Sara Lupita Olivares’s Migratory Sound, winner of the 2020 CantoMundo Poetry Prize, looks back to generational narratives of Mexican American migration, examining linguistic and geographic boundaries as it journeys north along routes of seasonal fieldwork and factory labor. “Whether enacting a bird migration, or the uprooting of people relocating north, or the private movement from sleep to alert vigilance,” series editors Carolina Ebeid and Carmen Giménez Smith observe, “Olivares’s stark poetry concerns the precarious idea of place and its underlying ‘unplace.’ She makes evident how every place bears a relationship with an elsewhere, an over there sometimes situated underneath.”
“This is a rare, evocative, and haunting book,” writes Roberto Tejada, the 2020 series judge. “For its sparse song of indwelling in landscapes of austerity; for its understanding of description as a function subordinate to wakefulness of mind, for its process of perception that splits the difference between animal and oblivion, habit and habitat, doubt and debt—I found myself returning again and again to its atmospheric method of knowing; to its structure of restraint and elegance.”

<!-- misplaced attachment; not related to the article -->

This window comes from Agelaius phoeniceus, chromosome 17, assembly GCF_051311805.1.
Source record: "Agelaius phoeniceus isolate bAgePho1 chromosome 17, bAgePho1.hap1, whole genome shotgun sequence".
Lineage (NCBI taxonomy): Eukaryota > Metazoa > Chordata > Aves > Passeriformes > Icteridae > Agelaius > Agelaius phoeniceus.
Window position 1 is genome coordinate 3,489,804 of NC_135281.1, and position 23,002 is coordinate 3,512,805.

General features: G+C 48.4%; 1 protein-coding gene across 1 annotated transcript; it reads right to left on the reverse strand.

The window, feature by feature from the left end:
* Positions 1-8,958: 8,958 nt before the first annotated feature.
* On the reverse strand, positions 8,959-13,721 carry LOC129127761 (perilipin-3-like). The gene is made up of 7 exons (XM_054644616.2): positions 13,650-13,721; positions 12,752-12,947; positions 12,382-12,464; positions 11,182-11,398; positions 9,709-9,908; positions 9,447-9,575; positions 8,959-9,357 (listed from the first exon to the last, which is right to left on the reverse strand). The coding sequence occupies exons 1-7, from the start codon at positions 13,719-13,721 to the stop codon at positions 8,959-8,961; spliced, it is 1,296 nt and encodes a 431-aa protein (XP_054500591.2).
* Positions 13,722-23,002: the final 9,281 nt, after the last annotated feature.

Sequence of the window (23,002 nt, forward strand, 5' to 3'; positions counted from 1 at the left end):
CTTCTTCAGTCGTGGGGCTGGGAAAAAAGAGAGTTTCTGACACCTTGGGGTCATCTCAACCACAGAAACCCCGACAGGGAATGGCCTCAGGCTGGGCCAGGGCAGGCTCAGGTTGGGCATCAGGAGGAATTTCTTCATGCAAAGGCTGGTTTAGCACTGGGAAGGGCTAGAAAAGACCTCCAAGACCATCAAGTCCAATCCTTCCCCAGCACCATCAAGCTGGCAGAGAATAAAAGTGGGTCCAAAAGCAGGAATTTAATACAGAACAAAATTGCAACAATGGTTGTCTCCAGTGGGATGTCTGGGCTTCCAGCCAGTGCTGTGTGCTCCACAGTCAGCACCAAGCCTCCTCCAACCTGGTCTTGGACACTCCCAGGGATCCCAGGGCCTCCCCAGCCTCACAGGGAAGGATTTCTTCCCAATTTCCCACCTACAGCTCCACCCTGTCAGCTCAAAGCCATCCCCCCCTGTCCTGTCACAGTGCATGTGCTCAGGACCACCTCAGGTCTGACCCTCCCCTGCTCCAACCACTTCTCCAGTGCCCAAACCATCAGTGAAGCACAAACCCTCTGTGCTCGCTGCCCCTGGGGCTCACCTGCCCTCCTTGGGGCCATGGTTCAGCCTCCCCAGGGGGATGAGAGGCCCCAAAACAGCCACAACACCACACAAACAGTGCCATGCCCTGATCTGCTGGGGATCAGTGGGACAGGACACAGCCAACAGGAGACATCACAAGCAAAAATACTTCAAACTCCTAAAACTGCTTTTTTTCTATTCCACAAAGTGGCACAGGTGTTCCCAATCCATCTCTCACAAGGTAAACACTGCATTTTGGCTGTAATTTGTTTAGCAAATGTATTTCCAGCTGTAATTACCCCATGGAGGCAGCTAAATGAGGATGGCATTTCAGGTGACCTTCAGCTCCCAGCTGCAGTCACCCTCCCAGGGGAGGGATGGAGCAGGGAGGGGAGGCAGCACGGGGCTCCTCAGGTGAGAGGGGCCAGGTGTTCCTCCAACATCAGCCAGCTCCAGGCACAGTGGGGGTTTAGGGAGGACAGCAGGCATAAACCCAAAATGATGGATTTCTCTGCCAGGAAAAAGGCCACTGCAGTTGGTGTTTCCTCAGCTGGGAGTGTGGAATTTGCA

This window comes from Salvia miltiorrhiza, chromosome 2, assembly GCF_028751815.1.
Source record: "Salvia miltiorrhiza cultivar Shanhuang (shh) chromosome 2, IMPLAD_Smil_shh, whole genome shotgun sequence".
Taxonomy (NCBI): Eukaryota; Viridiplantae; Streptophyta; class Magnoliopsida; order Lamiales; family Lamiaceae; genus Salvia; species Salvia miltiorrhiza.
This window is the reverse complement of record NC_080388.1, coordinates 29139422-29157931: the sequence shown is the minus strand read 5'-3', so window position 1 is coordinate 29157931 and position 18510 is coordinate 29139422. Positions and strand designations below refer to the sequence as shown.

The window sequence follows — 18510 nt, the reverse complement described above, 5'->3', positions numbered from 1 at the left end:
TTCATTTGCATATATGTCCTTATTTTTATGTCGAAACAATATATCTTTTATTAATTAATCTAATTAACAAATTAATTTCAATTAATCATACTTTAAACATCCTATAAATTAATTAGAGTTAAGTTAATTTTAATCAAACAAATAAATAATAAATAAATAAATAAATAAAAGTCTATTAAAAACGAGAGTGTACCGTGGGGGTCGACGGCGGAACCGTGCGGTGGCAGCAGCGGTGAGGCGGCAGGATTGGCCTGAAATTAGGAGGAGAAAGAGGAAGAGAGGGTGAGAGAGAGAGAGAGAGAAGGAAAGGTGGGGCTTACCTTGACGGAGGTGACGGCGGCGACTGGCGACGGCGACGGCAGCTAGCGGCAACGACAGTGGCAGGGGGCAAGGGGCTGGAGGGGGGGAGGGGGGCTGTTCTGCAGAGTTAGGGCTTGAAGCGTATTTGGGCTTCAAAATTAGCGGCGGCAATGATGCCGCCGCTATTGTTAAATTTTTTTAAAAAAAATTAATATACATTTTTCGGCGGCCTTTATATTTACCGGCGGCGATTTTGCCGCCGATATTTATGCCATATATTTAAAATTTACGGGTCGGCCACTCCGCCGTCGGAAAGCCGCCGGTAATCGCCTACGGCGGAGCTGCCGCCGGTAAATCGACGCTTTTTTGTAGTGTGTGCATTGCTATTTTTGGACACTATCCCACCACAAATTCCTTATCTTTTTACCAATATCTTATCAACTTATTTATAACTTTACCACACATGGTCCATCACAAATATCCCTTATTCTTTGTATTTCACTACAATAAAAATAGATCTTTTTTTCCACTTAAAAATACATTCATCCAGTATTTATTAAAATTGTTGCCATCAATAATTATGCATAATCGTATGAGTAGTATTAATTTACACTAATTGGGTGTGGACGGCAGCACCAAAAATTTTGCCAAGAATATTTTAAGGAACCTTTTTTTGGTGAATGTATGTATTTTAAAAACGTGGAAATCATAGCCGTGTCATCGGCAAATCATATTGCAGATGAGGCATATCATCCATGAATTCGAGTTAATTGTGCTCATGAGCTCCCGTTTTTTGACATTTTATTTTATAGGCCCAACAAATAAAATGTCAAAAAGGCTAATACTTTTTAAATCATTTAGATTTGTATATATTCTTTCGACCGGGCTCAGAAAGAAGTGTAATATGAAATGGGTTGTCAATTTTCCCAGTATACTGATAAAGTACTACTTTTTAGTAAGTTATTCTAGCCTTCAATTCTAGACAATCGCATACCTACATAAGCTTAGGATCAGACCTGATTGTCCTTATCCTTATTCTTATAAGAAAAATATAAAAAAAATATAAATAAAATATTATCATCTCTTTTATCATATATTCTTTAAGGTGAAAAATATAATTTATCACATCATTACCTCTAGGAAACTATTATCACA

Sara Lupita Olivares is the author of the chapbook Field Things (dancing girl press). Her poems have appeared in Gulf Coast, Denver Quarterly, Salt Hill Journal, DIAGRAM, the Cincinnati Review, and elsewhere. The recipient of a PhD from Western Michigan University, she is assistant professor of English at New Mexico Highlands University.